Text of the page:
Author:
Ingredients
  • 1⅓ cups extra virgin coconut oil
  • ⅔ cup avocado oil or shea butter
  • ⅓ cup dried calendula flowers
  • 1½ tablespoons neem oil, optional (it's stinky)
  • 20 drops lavender essential oil
  • 20 drops tea tree essential oil
  • 20 drops rosemary essential oil
  • 1 teaspoon vitamin E oil as a preservative, optional
Instructions
  1. Combine oils (or oil and butter) in a small saucepan and warm to melt them together. Add calendula flowers and cook on lowest heat for 2 to 3 hours until oil has taken on scent and color of the flowers.
  2. Strain oil through a fabric and paper towel lined strainer over a glass measuring cup. Once you've poured all of the herbs into the strainer, gather up fabric and twist and squeeze to get every drop of oil that you can out. Discard herbs.
  3. Check the measurement of your oil. For every cup of oil you'll add 3-4 tablespoons of beeswax pellets. For every ¼ cup of oil, you'll add 1 tablespoon of beeswax.
  4. Add your strained oil to a small pot on the stovetop and add in beeswax. Heat over low heat, stirring until it's fully melted.
  5. I like to test the texture by placing a spoon into the freezer to firm it up quickly. If your salve is too soft, you can add more wax. If it's too hard, you can add a little plain oil.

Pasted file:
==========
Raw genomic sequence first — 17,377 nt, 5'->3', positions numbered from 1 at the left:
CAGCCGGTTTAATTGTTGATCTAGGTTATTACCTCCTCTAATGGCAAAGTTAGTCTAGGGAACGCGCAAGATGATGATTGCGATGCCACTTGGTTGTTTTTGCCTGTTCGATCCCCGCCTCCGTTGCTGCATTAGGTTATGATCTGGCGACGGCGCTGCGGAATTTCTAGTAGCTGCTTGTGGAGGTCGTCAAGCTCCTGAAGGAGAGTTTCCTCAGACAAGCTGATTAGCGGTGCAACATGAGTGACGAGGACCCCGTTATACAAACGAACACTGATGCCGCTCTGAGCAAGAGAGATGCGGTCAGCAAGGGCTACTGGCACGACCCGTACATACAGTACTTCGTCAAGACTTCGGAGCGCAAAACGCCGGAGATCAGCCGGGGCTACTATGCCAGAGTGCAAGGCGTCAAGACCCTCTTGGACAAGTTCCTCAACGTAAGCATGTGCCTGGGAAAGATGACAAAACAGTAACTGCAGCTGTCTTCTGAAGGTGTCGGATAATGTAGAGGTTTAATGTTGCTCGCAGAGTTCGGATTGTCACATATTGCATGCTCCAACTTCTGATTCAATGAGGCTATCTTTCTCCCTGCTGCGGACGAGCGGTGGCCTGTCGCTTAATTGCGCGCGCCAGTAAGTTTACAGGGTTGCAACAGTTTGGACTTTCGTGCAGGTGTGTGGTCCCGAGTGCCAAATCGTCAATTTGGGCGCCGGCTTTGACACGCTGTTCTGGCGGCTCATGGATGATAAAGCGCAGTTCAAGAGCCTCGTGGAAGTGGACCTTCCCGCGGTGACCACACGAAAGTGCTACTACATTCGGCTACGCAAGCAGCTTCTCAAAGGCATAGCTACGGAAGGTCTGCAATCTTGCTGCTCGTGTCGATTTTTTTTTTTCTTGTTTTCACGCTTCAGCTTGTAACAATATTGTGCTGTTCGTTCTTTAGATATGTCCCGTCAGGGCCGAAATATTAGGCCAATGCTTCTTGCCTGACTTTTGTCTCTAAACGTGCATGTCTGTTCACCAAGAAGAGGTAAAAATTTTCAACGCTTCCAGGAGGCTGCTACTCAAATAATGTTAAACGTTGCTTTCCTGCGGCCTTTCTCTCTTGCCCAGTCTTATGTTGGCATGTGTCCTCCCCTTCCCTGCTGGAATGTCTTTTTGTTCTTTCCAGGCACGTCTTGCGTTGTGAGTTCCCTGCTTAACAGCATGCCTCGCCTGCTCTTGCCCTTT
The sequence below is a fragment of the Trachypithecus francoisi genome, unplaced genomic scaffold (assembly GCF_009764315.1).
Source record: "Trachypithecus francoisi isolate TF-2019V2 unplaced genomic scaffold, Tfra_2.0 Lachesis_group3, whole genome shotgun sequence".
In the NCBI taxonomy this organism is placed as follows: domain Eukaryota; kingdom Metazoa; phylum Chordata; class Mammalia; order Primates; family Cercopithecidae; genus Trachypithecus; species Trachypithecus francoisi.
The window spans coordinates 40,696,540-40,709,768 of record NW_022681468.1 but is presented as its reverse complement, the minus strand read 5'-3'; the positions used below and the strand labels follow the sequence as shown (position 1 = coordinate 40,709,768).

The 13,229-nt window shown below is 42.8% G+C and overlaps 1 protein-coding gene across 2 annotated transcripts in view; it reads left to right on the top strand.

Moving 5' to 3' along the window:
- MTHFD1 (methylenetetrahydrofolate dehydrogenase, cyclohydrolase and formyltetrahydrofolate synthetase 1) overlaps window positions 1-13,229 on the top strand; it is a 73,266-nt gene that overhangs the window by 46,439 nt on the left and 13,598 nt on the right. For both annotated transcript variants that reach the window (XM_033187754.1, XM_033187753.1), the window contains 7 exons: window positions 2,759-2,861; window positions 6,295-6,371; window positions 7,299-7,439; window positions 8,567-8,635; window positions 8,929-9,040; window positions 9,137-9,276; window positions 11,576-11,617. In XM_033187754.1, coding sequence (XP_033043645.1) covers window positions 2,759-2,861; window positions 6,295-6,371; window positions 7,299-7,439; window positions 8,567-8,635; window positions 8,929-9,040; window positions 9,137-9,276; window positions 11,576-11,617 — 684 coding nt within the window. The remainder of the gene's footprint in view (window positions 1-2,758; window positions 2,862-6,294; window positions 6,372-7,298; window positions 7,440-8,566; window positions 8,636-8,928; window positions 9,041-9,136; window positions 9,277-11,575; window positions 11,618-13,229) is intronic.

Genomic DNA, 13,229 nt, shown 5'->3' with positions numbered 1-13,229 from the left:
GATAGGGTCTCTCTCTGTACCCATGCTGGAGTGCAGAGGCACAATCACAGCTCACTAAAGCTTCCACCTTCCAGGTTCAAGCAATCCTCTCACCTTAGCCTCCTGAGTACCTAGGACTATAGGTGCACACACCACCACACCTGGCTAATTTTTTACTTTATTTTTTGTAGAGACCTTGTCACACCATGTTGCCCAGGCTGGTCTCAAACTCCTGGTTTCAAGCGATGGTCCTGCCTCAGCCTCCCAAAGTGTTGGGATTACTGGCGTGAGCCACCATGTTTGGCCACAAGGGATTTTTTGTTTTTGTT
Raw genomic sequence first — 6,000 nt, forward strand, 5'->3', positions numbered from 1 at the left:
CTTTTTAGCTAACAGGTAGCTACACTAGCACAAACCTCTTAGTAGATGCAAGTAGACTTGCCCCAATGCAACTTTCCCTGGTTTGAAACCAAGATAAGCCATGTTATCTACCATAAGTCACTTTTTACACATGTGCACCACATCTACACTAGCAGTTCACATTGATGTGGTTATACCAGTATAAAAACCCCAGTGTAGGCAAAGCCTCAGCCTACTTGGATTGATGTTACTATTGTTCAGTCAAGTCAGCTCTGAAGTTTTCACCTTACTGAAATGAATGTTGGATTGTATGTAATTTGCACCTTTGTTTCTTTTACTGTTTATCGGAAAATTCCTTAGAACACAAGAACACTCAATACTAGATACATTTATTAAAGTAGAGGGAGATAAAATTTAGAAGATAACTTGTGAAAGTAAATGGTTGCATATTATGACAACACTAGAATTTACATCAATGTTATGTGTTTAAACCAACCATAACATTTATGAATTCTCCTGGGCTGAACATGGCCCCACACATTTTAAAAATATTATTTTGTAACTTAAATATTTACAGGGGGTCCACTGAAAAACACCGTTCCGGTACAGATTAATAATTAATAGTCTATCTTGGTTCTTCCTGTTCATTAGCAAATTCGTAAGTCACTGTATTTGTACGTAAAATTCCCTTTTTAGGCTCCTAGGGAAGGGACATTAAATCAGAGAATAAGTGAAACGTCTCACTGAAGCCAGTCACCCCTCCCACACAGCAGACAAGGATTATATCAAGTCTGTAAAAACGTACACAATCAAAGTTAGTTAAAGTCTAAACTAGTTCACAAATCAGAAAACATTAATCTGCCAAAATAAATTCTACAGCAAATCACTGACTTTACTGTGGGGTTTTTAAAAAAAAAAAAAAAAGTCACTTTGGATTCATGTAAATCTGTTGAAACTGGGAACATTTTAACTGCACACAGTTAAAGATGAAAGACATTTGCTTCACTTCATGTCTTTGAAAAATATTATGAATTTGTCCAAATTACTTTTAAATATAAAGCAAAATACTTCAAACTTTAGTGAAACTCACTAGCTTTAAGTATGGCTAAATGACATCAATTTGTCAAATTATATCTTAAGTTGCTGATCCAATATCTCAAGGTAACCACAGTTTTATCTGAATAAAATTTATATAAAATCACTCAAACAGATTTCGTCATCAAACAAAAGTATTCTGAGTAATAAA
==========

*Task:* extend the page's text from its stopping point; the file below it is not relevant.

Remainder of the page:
6. Remove pot from heat, and allow to cool down enough to add essential oils.
  7. Stir in essential oils and vitamin E oil as a preservative.
  8. Pour into clean dry jars, and allow to cool.
Notes

 Resources

Mountain Rose Herbs is a one stop shop for great quality organic herbs, essential oils,  base oils and beeswax pellets.  (affiliate link)

Mountain Rose Herbs. A herbs, health and harmony c

Amazon also carries a wide variety of herbs, base oils, essential oils (NOW and Eden’s Garden are great brands), and beeswax pellets. (affiliate links) And they offer sweet free shipping deals.

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  1. Heather Fortner says

    This is great stuff! My husband and I got chiggers recently. He used drug store remedies and I used this salve. Mine healed much faster and bothered me far less than his did!

    • says

      Yay! So glad that it helped. We love it here too. I’ve sent it to missionaries overseas in jungle type living conditions and they found it super useful too.